Dr Zahi Hawass, Chairman of Egypt’s Supreme Council of Antiquities was interviewed by Al Jazeerah about the fire burning the National Democratic Party building located next door to the museum. In a statement that was sadly prophetic he said “If it (the museum) is damaged through looting or fire, it would be a loss to all humankind.” Later when it was discovered that looters were, in fact in the building he said “They managed to stop them.” He added that the would-be looters had vandalized two mummies by ripping their heads off and had cleared out the museum’s gift shop.

Nine men took advantage of the damage to the museum’s security caused by the fire next door and entered the museum. They were apprehended by police and a crowd of civilians as they attempted to make off with the skulls of two mummies and two statues estimated to be more than 2,000 years old.
In addition to the vandalism of the mummies some of the King Tutankhamun collection were damaged by the miscreants. A ritual figure of King Tut Hunting a Hippopotamus and ritual figure of King Tut Astride a Panther were smashed. Both objects date to around 1324 BCE and were part of the trove discovered in 1922. Many of the glass cases housing the artefacts were smashed as seen in this clip from Al Jazeera English:

There was some speculation at the German ZDF Television that a high-ranking member of the ruling NDP was involved in the looting. As of this writing I have been unable to confirm this information.

On a different note, I’ve just received tweets from several friends saying that Al Jazeera offices have been closed by the Egyptian officials and banned from further reporting on the protests. In the first few days of protests not one media outlet considered it newsworthy. Al Jazeera was there. They have provided 24 hour coverage and analysis of the events in Egypt as they happened and have done a superb job. This doesn’t bode well, particularly considering the fact that the entire country has been almost completely blacked out by the government. Cell phones, Twitter, Facebook and in some cases land lines have been interrupted in order to prevent the outside world knowing what is happening there. For the first time since the invention of the internet, the regime has shut it down throughout the country.

An Al Jazeera spokesman said they will continue strong coverage despite the fact that the Egyptian Ministry of Information have revoked their license to broadcast. In a statement they said,

“Al Jazeera sees this as an act designed to stifle and repress the freedom of reporting by the network and its journalists. In this time of deep turmoil and unrest in Egyptian society it is imperative that voices from all sides be heard; the closing of our bureau by the Egyptian government is aimed at censoring and silencing the voices of the Egyptian people.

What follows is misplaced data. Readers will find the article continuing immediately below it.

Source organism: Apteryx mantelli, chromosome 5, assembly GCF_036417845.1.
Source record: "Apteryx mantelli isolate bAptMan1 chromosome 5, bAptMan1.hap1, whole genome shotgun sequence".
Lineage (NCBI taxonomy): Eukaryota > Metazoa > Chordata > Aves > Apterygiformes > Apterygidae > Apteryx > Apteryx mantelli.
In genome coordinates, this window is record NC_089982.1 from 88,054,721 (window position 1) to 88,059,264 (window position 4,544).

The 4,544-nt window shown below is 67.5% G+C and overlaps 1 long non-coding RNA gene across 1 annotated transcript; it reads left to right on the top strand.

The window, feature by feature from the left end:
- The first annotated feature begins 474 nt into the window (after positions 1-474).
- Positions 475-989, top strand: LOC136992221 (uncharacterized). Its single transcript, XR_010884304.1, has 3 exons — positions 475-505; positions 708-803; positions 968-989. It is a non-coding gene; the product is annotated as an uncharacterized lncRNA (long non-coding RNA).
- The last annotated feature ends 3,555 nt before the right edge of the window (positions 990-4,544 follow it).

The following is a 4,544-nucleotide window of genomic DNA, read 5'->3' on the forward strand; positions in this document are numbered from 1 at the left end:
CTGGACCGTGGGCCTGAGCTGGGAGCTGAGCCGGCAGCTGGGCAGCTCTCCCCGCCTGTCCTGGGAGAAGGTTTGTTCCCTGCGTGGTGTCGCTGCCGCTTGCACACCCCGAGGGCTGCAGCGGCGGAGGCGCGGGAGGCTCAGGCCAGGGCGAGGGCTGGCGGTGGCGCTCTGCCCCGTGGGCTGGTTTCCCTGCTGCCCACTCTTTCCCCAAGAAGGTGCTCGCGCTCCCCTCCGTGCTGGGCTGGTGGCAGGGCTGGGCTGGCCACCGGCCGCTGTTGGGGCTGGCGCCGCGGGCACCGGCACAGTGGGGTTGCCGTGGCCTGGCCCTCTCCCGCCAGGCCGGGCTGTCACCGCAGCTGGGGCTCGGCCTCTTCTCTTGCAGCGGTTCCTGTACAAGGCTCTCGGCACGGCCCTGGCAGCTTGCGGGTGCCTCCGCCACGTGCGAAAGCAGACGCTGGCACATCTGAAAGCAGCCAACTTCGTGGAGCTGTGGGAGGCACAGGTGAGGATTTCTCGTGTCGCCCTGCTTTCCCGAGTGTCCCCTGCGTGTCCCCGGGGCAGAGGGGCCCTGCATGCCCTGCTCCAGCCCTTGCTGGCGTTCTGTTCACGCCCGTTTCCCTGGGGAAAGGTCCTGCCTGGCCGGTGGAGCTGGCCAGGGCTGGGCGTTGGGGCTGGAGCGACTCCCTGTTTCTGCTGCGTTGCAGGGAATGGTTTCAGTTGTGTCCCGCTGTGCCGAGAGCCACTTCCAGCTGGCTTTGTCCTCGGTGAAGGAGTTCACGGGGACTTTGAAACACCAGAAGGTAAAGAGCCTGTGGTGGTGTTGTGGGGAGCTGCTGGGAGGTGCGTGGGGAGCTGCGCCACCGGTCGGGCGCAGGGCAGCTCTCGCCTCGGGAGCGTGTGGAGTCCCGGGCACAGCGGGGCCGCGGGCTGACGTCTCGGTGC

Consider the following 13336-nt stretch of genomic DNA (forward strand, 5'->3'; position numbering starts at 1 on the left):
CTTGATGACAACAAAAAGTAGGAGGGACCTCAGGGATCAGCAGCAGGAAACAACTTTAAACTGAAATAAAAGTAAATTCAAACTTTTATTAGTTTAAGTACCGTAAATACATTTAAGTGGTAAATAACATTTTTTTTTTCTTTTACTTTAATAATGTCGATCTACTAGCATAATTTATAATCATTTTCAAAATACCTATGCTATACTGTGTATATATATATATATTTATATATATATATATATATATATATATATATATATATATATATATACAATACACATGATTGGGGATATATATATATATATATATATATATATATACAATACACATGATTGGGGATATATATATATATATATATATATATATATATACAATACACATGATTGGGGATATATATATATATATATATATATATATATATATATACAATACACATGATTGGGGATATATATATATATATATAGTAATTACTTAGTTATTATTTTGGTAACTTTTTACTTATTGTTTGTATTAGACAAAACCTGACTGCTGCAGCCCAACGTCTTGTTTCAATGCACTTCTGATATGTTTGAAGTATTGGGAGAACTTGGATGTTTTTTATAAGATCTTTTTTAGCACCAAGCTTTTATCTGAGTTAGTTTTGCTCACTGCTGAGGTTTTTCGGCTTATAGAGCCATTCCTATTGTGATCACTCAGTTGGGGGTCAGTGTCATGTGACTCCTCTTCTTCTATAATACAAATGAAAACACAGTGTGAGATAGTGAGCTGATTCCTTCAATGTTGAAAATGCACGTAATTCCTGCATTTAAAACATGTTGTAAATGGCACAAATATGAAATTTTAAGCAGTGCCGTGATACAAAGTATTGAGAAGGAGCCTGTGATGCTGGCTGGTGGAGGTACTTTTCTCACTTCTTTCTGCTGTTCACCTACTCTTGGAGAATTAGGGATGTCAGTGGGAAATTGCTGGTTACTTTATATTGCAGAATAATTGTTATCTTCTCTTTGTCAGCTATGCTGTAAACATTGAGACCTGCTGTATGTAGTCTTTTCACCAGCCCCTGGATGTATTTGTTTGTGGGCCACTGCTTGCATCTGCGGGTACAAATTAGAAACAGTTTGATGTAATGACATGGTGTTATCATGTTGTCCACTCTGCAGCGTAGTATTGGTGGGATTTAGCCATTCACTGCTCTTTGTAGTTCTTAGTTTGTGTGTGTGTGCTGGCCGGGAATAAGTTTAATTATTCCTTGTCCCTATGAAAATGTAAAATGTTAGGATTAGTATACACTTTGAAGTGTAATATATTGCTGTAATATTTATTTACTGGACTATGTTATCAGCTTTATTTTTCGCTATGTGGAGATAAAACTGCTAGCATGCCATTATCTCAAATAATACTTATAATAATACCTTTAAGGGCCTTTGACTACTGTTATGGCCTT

“Al Jazeera assures it audiences in Egypt and across the world that it will continue its in-depth and comprehensive reporting on the events unfolding in Egypt.

“Al Jazeera journalists have brought unparallelled reporting from the ground from across Egypt in the face of great danger and extraordinary circumstances. Al Jazeera network is appalled at this latest attack by the Egyptian regime to strike at its freedom to report independently on the unprecedented events in Egypt.”

Does Mubarak really think he can overcome this?

Salute to Egyptian Citizens

Like most people living in the Middle East I have been glued to Al Jazeera and internet coverage of the momentous events taking place in Egypt. Since 25th January, the beginning of the protests, I have been constantly impressed by the mostly peaceful nature of the protests on the part of the Egyptian citizens. I have noted, with some disdain that the majority of violent acts have been perpetrated by the police force, up to and including murder of protesters.

Egyptian National Museum

As we enter the fifth day of the protests there is a complete absence of police officers. They have simply vanished into thin air. Security is left to the army who are patrolling and guarding the main thoroughfares and business districts. The neighborhoods however, have no protection against the unsavory element that has emerged over the past day. These people, in groups and singly, have been looting shops and private homes. They even entered the Egyptian National Museum and damaged many priceless historical objects.

Ritual figures of King Tutankhamum dating from 1324 BCE

In response to the damage to the museum artefacts Egyptians formed a human chain around to prevent further entry and damage.

With the lack of a police presence and the army busy in the larger areas, citizens have taken on the role of protectors of their homes, streets and neighborhoods. In most neighborhoods around the city men have formed watch groups. They stand guard at intersections and entrances to residential areas stopping cars to ensure they have legitimate reasons for being there and they are patrolling the streets to ensure no more homes are broken into and robbed.

Again I am impressed by the citizenry of Egypt. They are comporting themselves with pride and dignity worthy of admiration.